“In my short time here, I have discovered that Texas is THE PLACE for tacos. Believe me, I’ve been trying them my whole life.”

—Dallas Cowboys rookie Taco Chartlon, who announced an endorsement deal with Texas-headquartered taco chain Taco Bueno on Tuesday, according to the Dallas Morning News. After the Cowboys landed the former University of Michigan star in the first round of the NFL draft in April, it was only a matter of time until the aptly named defensive end found himself repping any one of Texas’s taco makers. Enjoy what will hopefully be a lifetime of free namesakes, Taco. 


Downtown El Paso, Texas, skyline.Thinkstock/Getty

More The Merrier
El Paso joined the legal battle against Senate Bill 4 on Tuesday after the city council voted unanimously to add itself to the lawsuit fighting the sanctuary cities law, according to the El Paso Times. The most populous border city in Texas became the latest addition to the lawsuit, which was initially filed by the border town of El Cenizo and eventually joined by Texas’s four major cities, along with several immigrant advocate groups and a handful of Texas counties, all of which are pitted against the state of Texas, Attorney General Ken Paxton, and President Donald Trump’s Department of Justice. The first hearing in the lawsuit was at a federal court in San Antonio on Monday, during which the plaintiffs argued that the law was unconstitutional and would result in unnecessary deportations and racial profiling among Hispanic Texans by local law enforcement agencies. In addition to effectively banning so-called “sanctuary cities,” SB 4 allows law enforcement officers to ask someone for their immigration papers for anyone they stop, detain, or arrest, and it also creates criminal penalties—including possible jail time—for local elected leaders who violate SB 4 and continue to enforce immigrant-friendly sanctuary policies. While El Paso isn’t officially designated a sanctuary city, SB 4 would still impact the way the city policies itself. “The unfunded mandate is expected to put additional strain on the El Paso Police Department, as SB 4 will add an extra requirement on the workforce that is already seeing a shortage in staff,” the city council said in a statement, according to the Texas Tribune. “The City of El Paso has a long successful history of working alongside our federal law enforcement partners, to add additional mandates on local resources will only limit officers from performing their public safety responsibilities.”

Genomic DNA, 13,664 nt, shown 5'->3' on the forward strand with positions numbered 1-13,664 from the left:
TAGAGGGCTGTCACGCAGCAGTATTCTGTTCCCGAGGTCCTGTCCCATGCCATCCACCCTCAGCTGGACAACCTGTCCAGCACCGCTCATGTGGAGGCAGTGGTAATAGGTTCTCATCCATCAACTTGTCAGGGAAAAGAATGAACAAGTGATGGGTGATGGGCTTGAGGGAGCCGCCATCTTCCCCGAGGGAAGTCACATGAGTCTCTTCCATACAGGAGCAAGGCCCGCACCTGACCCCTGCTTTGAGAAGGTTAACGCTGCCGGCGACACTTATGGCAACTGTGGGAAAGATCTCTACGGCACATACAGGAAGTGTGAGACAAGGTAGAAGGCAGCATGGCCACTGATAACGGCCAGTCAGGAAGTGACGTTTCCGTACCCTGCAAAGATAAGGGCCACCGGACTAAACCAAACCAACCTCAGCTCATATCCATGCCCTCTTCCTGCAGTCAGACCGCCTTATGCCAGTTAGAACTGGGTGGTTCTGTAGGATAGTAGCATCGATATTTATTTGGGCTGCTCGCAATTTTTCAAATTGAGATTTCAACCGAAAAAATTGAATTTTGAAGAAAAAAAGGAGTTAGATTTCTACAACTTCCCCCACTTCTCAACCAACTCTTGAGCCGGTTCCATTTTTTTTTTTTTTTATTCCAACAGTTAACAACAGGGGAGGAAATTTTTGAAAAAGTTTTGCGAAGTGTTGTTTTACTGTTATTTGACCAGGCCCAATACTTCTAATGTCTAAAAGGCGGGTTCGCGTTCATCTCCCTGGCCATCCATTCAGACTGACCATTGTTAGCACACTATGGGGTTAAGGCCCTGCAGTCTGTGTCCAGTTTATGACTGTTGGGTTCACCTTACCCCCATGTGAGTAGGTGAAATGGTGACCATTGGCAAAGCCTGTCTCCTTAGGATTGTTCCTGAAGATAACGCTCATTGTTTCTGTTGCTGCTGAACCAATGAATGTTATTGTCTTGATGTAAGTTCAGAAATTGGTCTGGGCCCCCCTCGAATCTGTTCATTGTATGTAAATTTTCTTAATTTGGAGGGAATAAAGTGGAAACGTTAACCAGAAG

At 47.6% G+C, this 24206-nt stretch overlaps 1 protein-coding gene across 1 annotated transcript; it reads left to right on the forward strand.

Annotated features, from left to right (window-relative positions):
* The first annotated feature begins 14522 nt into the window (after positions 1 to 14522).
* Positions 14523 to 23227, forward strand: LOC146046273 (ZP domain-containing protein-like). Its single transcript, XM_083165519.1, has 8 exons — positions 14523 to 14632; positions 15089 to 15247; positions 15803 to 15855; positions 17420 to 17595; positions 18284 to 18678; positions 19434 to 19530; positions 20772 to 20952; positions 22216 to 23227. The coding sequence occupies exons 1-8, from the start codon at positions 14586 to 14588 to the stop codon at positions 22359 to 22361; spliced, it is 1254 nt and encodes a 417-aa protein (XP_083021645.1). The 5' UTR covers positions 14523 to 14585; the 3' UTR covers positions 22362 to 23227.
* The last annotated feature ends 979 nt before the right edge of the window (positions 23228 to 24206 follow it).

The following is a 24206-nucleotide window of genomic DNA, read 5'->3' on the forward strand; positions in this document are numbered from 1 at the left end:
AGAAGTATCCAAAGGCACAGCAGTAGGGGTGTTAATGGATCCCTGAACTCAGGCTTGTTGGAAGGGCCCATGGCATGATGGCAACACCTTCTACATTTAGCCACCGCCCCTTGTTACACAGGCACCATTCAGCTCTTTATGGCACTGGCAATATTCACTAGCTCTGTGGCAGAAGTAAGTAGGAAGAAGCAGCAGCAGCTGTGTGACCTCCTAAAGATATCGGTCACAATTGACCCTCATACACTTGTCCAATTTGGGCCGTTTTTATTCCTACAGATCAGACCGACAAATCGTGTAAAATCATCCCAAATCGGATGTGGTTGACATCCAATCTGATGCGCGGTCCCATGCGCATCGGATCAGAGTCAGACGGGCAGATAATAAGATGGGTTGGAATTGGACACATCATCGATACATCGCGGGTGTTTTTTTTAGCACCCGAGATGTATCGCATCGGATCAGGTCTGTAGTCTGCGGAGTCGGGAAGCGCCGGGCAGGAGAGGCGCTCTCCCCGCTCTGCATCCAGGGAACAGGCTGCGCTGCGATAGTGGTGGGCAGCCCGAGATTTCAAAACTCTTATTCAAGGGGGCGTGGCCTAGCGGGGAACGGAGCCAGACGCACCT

Show Stopper
Energy Secretary Rick Perry had his moment in the spotlight at the White House on Tuesday, and he really made the most of it. According to the Dallas Morning News, Perry spent 40 minutes holding court in the White House press room, and the charm was turned to the max. The former Texas governor cracked jokes, danced around tough questions, and defended President Donald Trump. During the televised briefing, Perry backed Trump’s decision to pull out of the Paris climate accord and called for an “intellectual debate” on climate change, according to Politico. When asked whether Trump would accept an invitation to visit with the new president of France, Perry joked, “I would always look at an invitation to a party as a good thing,” but then added, “This is the country that wouldn’t buy Texas beef for some reason.”